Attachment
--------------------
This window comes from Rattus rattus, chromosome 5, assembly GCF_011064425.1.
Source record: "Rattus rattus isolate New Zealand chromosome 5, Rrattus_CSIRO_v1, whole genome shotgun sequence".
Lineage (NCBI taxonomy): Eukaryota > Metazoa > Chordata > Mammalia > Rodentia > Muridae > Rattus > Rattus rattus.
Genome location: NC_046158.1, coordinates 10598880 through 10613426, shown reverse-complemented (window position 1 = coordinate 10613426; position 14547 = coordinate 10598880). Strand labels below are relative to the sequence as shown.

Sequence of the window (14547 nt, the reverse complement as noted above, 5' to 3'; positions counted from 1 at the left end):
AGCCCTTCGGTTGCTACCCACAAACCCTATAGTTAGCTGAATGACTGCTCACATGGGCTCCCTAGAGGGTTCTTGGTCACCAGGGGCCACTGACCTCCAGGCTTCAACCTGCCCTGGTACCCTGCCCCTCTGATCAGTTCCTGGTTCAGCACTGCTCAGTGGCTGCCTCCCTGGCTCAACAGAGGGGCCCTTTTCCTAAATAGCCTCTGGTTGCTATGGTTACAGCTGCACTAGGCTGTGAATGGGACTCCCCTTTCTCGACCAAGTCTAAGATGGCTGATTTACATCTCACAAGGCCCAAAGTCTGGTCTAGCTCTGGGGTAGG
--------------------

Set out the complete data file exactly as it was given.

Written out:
This window comes from Rattus rattus, chromosome 5, assembly GCF_011064425.1.
Source record: "Rattus rattus isolate New Zealand chromosome 5, Rrattus_CSIRO_v1, whole genome shotgun sequence".
Lineage (NCBI taxonomy): Eukaryota > Metazoa > Chordata > Mammalia > Rodentia > Muridae > Rattus > Rattus rattus.
Genome location: NC_046158.1, coordinates 10598880 through 10613426, shown reverse-complemented (window position 1 = coordinate 10613426; position 14547 = coordinate 10598880). Strand labels below are relative to the sequence as shown.

Sequence of the window (14547 nt, the reverse complement as noted above, 5' to 3'; positions counted from 1 at the left end):
AGCCCTTCGGTTGCTACCCACAAACCCTATAGTTAGCTGAATGACTGCTCACATGGGCTCCCTAGAGGGTTCTTGGTCACCAGGGGCCACTGACCTCCAGGCTTCAACCTGCCCTGGTACCCTGCCCCTCTGATCAGTTCCTGGTTCAGCACTGCTCAGTGGCTGCCTCCCTGGCTCAACAGAGGGGCCCTTTTCCTAAATAGCCTCTGGTTGCTATGGTTACAGCTGCACTAGGCTGTGAATGGGACTCCCCTTTCTCGACCAAGTCTAAGATGGCTGATTTACATCTCACAAGGCCCAAAGTCTGGTCTAGCTCTGGGGTAGG